The Deuce does something far more shocking: rather than portraying pornography as straightforwardly horrific, thrilling or entirely dependent on the actions of a man, it makes the whole story utterly banal. Its characters talk yeast infections, period sex, “the shits,” and contraceptive sponges. Mostly, they just do their “goddamned jobs.” Perhaps the greatest actor in the series, Maggie Gyllenhall—whose drowsy, bovine eyes and lanky form have always seemed as at-home in a high-end lingerie campaign as when the actress is embodying a down-and-out—looks like one of those LaChapelle shots where the models are in candy-colored afro wigs, but two full decades later. Hardscrabbled and a single mother, Candy is the one sex worker in the series not to have a pimp. “Nobody,” she says sharply, “makes a cent outta my pussy but me.” When a sixteen-year-old customer implies it isn’t “fair” for her to take his money, seeing as he only lasted thirty seconds, her response is level-headed:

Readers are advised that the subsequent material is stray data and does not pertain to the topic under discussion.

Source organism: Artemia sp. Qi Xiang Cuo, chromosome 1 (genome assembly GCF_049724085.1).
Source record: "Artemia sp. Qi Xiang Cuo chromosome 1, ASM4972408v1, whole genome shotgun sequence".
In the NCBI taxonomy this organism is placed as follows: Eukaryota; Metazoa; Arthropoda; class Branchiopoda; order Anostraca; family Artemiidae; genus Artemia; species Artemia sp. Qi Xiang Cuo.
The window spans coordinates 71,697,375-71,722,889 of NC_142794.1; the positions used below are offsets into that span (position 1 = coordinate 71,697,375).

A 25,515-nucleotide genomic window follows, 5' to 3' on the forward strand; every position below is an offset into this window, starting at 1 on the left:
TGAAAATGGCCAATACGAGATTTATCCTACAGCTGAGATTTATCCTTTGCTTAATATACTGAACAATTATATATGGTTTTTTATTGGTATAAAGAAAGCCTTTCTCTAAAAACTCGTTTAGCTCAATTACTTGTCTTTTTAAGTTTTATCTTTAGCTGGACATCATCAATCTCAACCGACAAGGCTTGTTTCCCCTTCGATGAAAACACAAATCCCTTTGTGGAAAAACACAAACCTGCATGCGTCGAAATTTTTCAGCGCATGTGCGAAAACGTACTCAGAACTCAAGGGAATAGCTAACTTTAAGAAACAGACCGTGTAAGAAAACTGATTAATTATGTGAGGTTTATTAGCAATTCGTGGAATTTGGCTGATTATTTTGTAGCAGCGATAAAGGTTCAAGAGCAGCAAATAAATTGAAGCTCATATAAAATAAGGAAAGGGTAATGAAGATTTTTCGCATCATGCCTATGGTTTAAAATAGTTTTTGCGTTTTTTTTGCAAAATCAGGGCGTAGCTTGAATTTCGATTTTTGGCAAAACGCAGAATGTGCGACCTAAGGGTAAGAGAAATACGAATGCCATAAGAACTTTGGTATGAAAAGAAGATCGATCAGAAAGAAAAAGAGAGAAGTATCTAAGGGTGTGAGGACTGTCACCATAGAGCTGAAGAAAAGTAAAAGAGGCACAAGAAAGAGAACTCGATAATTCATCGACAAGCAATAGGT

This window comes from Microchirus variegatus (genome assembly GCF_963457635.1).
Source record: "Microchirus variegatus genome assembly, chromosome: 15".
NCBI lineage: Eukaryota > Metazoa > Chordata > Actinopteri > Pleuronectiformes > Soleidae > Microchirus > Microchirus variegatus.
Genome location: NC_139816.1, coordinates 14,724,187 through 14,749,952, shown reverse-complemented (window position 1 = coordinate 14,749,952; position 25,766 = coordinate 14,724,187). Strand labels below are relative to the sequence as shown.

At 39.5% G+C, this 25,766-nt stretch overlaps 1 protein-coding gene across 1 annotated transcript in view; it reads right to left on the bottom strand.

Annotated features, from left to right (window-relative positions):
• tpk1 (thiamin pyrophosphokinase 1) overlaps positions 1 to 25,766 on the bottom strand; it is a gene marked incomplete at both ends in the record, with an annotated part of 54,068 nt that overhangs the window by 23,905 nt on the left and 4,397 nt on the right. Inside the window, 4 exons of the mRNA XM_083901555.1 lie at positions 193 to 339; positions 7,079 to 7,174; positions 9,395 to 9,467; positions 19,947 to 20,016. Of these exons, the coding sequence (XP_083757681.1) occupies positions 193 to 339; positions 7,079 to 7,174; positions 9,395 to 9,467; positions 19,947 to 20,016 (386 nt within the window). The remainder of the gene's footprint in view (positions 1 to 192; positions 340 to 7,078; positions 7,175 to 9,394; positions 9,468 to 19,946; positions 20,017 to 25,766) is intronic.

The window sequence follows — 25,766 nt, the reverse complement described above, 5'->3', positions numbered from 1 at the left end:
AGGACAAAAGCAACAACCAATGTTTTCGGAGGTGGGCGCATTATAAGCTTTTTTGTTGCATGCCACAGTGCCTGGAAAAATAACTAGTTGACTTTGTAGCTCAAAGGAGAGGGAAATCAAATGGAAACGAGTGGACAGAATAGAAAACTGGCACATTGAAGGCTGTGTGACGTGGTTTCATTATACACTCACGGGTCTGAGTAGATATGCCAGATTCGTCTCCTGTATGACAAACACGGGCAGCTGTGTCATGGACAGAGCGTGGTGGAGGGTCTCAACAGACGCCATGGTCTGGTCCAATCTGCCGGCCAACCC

“Fair?” Candy asks, amused but firm. “And what do you do, Stuart?”
“I’m in school.”
“What’s your daddy do?”
“He sells cars. He’s got a dealership.”
“And that’s his job, right? Someone comes in, knows just the car he wants, doesn’t dick around, no arguments about the color, whatever, does he give him a car for less?”
And of course, he doesn’t. As far as Candy is concerned, this naïve punk has walked into her figurative showroom, seen the thing he liked, and made his feelings known immediately.
It is true that there are ethical considerations in the act and fact of women selling sex, yes: hence the agonizing back-and-forth in almost all the other films about this era, showing them as either purely hedonists or purely victims. But in The Deuce, need typically meets need, and desire is a secondary factor, pending monetary solvency. Which means that rather than straightforward good and evil, what we see are themes and variations on exchange; the traders on both sides have merits and demerits. Sex work is just another capitalist transaction—albeit one you do naked, with the risk collateralized in one’s body, in the flesh.